'Why, there! Tut-tut-tut! What a fellow that is! Fightin'? Why now, didn't I tell him this afternoon as he looked like pickin' a quarrel wi' somebody? But, I say, Jane, it's a low-life kind o' thing for to go a-fightin' in the streets.'
'Of course it is. What'll he come to next, I wonder? The sooner he gets off to Canada, the better, I sh'd say. But he'll not go; he talks an' talks, an' it's all just for showin' off.'
Mr. Poole had risen.
'Bail? Why, I don't know nothin' about bail, Jane! How d'you do it? I hadn't never nothing to do with folks as got locked up.'
'I don't suppose you never had, Jim, till now.'
'Nay, hang it, Jenny, I wasn't for alludin' to that! Give me my coat. How much money have we in the house? I've sixpence 'apenny i' my pocket.'
'It ain't done with money; you'll have to sign something, I think.'
'All right. But I'll read it first, though. Who was it as come, did you say?'
'Nay, I don't know. She called herself Miss Nancarrow. I didn't care to have much to say to her.'
Mrs. Poole was a kindly disposed woman, but, like her average sisters, found charity hard when there was ever so slight an appearance against another of her sex. We admire this stalwart virtue, you and I, reverencing public opinion; all the same, charity has something to be said for it.
'Miss Nancarrow, eh?' said Poole, dragging on his big overcoat. 'Don't know her. Kennington Road station, is it?'
'You'd better finish your beer, Jim.'
'So I will. Have a bit o' supper ready for the lad.'
Totty walked as far as the police-station. She could not bring herself to enter and make inquiries; that look of Mrs. Poole's would be hard to bear from men. Her tears were dry now; she stood reading the notices on the board. A man had deserted his wife and left her chargeable to the parish; there was a reward for his apprehension, 'That's the woman's fault,' Totty said to herself, 'She's made his home miserable for him. If I had a husband, I don't think he'd want to run away from me. If he did, well, I should say, 'good riddance.' Catch me setting the p'lice after him! The body of a child had been found; a woman answering to a certain description was wanted. 'Poor thing!' thought Totty. 'She's more likely to pity than to blame. They shouldn't take her if I could help it.' So she commented on each notice, in accordance with her mood.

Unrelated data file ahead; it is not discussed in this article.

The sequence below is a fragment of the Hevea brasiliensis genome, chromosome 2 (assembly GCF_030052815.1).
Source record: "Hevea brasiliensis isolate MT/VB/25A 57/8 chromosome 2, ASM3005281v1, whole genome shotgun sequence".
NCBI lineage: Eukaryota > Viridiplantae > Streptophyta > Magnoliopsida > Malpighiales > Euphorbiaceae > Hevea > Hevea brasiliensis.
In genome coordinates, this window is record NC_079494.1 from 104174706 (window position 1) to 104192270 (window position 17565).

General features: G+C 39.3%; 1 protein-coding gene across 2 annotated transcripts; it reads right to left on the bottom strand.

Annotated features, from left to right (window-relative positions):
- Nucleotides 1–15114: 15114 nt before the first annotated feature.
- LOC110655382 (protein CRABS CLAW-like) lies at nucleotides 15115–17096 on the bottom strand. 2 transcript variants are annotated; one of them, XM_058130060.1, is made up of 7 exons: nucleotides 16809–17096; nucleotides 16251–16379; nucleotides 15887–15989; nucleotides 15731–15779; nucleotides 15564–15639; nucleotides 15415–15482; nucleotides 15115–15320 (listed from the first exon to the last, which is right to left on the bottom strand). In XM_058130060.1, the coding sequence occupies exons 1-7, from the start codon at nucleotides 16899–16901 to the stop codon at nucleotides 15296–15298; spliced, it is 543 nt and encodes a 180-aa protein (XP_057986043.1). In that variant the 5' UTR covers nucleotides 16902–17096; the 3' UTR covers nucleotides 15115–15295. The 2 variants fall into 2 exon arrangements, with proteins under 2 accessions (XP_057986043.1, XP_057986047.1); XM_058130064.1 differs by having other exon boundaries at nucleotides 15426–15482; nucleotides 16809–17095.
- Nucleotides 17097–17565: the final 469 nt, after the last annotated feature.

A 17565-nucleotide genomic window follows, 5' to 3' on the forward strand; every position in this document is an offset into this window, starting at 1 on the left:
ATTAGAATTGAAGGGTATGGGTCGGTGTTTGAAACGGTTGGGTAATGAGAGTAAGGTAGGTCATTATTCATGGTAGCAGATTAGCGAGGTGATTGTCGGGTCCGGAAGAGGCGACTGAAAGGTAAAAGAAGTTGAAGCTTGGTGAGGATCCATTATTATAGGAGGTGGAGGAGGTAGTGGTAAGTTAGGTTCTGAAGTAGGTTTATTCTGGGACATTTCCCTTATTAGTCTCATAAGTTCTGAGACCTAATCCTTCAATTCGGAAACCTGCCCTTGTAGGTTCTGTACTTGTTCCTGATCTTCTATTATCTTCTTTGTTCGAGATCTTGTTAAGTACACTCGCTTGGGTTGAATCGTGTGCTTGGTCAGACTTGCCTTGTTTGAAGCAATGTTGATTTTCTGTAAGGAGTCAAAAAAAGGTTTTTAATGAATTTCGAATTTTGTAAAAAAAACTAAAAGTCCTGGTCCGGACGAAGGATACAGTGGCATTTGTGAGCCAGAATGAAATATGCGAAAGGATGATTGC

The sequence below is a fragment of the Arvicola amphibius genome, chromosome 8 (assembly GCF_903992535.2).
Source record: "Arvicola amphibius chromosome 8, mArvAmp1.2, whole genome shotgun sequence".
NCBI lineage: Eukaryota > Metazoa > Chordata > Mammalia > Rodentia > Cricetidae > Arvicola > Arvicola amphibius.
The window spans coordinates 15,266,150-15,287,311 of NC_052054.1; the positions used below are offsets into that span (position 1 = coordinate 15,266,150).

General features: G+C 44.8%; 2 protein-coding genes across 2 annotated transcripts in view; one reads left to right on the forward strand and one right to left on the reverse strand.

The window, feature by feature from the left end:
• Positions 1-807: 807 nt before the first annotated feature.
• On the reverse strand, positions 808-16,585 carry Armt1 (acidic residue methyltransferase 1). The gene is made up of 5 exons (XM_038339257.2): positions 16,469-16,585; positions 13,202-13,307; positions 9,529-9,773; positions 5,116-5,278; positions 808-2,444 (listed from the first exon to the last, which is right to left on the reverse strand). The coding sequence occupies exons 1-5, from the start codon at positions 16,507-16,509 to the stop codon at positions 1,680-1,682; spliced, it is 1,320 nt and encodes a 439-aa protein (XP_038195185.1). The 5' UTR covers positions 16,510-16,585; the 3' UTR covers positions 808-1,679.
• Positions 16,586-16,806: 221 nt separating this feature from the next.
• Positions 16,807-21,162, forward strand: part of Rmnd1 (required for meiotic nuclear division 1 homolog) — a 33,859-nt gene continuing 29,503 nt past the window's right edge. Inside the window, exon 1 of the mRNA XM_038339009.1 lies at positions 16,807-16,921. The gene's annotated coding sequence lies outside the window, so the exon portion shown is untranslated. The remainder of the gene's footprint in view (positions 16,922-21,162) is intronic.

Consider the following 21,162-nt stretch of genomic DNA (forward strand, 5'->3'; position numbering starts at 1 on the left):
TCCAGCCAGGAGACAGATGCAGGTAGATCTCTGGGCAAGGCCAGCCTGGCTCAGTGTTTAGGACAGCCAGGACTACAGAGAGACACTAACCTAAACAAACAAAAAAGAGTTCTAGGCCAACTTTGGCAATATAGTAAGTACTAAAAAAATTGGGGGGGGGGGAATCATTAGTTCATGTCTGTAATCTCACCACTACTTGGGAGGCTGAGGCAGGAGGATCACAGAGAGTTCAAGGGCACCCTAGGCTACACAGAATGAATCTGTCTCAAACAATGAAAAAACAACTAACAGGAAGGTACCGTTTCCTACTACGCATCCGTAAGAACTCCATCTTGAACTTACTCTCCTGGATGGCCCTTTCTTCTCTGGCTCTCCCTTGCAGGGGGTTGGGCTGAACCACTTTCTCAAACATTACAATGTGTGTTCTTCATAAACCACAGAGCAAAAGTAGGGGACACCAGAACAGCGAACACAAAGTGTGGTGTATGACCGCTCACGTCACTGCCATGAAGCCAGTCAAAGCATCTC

It was very cold. She had no gloves on, and her hands were getting quite numb. Would Mr. Poole answer the summons? If not, Luke would, she supposed, remain in the cell all night. It would be cold enough there, poor fellow!
She had waited about twenty minutes, when a large-headed man in a big overcoat came up, and, after eyeing the edifice from roof to pavement, ascended the steps and entered.
'I shouldn't wonder if that's him,' murmured Totty. And she waited anxiously.
In a quarter of an hour, the man appeared again, and after him came --oh yes, it was Luke! He had his eyes on the ground. The rescuer put his arm in Luke's, and they walked off together.
He had not seen her, and she was disappointed. She followed at a short distance behind them. The large-headed man spoke occasionally, but Ackroyd seemed to make brief reply, if any. Their way took them along Walnut Tree Walk; Totty saw that, in passing the house where Lydia and Thyrza lived, Luke cast a glance at the upper windows; probably he knew nothing of Thyrza's absence at Eastbourne. They turned into Lambeth Walk, then again into Paradise Street, Totty still a little distance in the rear. At their house, they paused. Luke seemed to be going further on, and, to the girl's surprise, he did so, whilst Mr. Poole entered.